One of the common criticisms made about the use of drugs to treat mental disorder is that they don’t act as a cure, they simply offer temporary relief from disabling symptoms. New research challenges this. Prof Shitij Kapur and his team at King’s College London (Vernon et al. 2012) have produced evidence that certain drugs change brain structure. In this study rats were given treatment with either lithium (used for bipolar disorder) or an antipsychotic for 6 weeks. Brain scans showed an increase in cortical grey matter for the lithium rats and a decrease for the antipsychotic rats. At present, however, the clinical significance of these changes is not clear.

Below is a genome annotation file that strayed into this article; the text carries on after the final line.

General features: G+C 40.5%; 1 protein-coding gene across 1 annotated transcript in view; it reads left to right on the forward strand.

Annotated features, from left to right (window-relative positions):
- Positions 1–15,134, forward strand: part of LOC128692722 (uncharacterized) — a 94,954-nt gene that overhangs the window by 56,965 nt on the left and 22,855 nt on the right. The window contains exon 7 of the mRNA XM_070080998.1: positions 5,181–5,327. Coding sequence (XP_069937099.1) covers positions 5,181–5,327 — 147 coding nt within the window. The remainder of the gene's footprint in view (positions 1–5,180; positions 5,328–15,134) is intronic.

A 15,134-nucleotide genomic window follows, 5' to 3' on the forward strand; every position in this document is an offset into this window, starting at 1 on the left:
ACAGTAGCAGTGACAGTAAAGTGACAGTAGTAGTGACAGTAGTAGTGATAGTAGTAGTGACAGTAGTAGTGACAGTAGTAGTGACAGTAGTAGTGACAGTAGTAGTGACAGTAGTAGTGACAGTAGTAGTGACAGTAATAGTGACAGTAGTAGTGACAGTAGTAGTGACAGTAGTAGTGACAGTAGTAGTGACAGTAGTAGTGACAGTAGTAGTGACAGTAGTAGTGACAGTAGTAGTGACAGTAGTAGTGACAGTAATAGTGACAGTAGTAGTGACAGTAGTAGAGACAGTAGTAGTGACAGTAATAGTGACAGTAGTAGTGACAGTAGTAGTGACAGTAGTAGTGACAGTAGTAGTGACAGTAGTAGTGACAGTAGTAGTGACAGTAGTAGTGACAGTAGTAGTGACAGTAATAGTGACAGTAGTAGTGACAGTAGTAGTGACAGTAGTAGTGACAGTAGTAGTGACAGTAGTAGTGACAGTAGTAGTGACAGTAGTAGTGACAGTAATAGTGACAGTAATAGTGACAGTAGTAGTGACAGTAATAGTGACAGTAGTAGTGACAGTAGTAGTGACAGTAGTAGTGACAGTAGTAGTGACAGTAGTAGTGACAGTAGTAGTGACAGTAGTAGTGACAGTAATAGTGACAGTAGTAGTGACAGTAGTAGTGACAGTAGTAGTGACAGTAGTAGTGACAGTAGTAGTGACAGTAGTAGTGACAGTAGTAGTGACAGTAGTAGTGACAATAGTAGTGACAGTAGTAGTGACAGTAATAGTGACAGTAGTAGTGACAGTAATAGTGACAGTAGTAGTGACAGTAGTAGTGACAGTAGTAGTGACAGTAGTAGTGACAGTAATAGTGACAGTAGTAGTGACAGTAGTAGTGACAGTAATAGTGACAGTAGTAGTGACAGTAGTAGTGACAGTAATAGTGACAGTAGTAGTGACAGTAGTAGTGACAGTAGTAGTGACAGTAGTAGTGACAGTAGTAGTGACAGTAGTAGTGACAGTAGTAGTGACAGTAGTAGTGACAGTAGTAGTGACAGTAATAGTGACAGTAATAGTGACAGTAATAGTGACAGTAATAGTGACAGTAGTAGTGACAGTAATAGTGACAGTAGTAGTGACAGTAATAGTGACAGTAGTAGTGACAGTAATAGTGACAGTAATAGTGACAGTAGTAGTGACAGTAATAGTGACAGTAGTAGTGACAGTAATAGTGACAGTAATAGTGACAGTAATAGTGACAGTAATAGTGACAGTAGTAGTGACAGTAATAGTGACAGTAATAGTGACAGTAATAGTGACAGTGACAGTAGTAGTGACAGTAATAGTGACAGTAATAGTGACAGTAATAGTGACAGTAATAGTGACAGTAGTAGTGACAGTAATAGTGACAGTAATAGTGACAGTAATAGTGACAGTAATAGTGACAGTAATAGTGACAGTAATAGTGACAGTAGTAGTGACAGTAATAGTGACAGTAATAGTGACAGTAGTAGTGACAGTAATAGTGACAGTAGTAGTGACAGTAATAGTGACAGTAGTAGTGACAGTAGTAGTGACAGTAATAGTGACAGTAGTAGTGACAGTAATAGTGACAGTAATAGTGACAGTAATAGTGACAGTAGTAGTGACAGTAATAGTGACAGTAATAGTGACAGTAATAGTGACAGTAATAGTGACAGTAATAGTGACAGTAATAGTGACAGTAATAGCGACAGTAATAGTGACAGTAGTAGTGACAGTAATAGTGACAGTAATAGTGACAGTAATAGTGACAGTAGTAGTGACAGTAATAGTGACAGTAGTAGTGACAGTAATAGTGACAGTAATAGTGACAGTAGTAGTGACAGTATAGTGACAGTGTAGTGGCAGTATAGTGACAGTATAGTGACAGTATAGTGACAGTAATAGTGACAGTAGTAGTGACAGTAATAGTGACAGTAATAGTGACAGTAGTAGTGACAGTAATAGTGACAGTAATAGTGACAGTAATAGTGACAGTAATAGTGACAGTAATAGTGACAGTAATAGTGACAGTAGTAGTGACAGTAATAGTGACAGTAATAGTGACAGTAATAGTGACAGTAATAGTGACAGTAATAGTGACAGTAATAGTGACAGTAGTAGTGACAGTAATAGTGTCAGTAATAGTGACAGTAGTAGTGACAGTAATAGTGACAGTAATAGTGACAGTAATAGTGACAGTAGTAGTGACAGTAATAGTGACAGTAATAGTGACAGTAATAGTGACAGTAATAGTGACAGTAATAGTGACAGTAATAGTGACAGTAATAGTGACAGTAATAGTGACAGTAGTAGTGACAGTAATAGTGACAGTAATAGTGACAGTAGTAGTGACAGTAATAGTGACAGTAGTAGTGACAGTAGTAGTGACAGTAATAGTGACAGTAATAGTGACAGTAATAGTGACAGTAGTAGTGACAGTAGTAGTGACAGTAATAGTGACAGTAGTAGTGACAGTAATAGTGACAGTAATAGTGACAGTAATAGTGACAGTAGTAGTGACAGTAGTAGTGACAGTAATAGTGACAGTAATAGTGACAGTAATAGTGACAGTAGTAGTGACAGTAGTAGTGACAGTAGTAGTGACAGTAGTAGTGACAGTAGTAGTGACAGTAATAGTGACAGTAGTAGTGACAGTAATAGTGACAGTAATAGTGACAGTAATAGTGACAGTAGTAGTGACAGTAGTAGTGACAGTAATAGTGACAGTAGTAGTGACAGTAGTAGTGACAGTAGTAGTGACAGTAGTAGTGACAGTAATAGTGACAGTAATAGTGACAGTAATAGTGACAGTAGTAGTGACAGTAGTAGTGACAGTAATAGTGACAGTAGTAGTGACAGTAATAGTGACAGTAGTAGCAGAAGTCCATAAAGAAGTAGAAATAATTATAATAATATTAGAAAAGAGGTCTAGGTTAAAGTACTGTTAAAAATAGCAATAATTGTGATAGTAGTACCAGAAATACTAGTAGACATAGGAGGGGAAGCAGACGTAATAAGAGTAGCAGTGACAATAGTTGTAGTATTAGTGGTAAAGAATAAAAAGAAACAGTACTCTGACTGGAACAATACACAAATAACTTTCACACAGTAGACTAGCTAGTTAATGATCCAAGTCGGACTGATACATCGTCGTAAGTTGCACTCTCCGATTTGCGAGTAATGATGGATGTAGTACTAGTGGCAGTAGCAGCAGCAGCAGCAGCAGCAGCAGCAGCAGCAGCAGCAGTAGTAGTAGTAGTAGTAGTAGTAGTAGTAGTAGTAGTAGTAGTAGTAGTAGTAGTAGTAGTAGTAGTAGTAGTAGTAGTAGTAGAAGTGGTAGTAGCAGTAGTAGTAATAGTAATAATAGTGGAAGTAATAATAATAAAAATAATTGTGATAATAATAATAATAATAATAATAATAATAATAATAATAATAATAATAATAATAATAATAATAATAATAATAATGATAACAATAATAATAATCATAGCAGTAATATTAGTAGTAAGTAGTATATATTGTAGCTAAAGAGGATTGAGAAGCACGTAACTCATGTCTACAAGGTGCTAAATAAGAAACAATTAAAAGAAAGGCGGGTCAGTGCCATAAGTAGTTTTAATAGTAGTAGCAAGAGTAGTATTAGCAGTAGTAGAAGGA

A Level A Level Psychology Anne Watson assessment authors Back to school Ben Crystal book list book recommendations Books for teens brain children's authors children's books children's dictionaries children's fiction classroom comprehension concepts/language confirmation bias CPD critical thinking curriculum david crystal definitions depression Dictionaries dictionary Digital drama ed-tech Education english English Literature ethics Exam insights exams false friends funny books GCSE guided reading history History teacher home learning implications independent reading Jill Carter knowledge questions KS1 KS2 KS3 language learning literacy literature Mastery mathematics maths maths education maths mastery media memory methodology MFL natural sciences non-fiction Ofsted perspectives post-sats primary primary maths psychology reading reading for pleasure reading list Rebecca Priest remote learning research revision Sam Holyman SATs science secondary shakespeare Shakespeare400 shared knowledge teaching teaching ideas technology TOK emotion TOK intuition TOK language TOK reason TOK sense perception truth Vocabulary vocabulary building Word Gap words world book day writing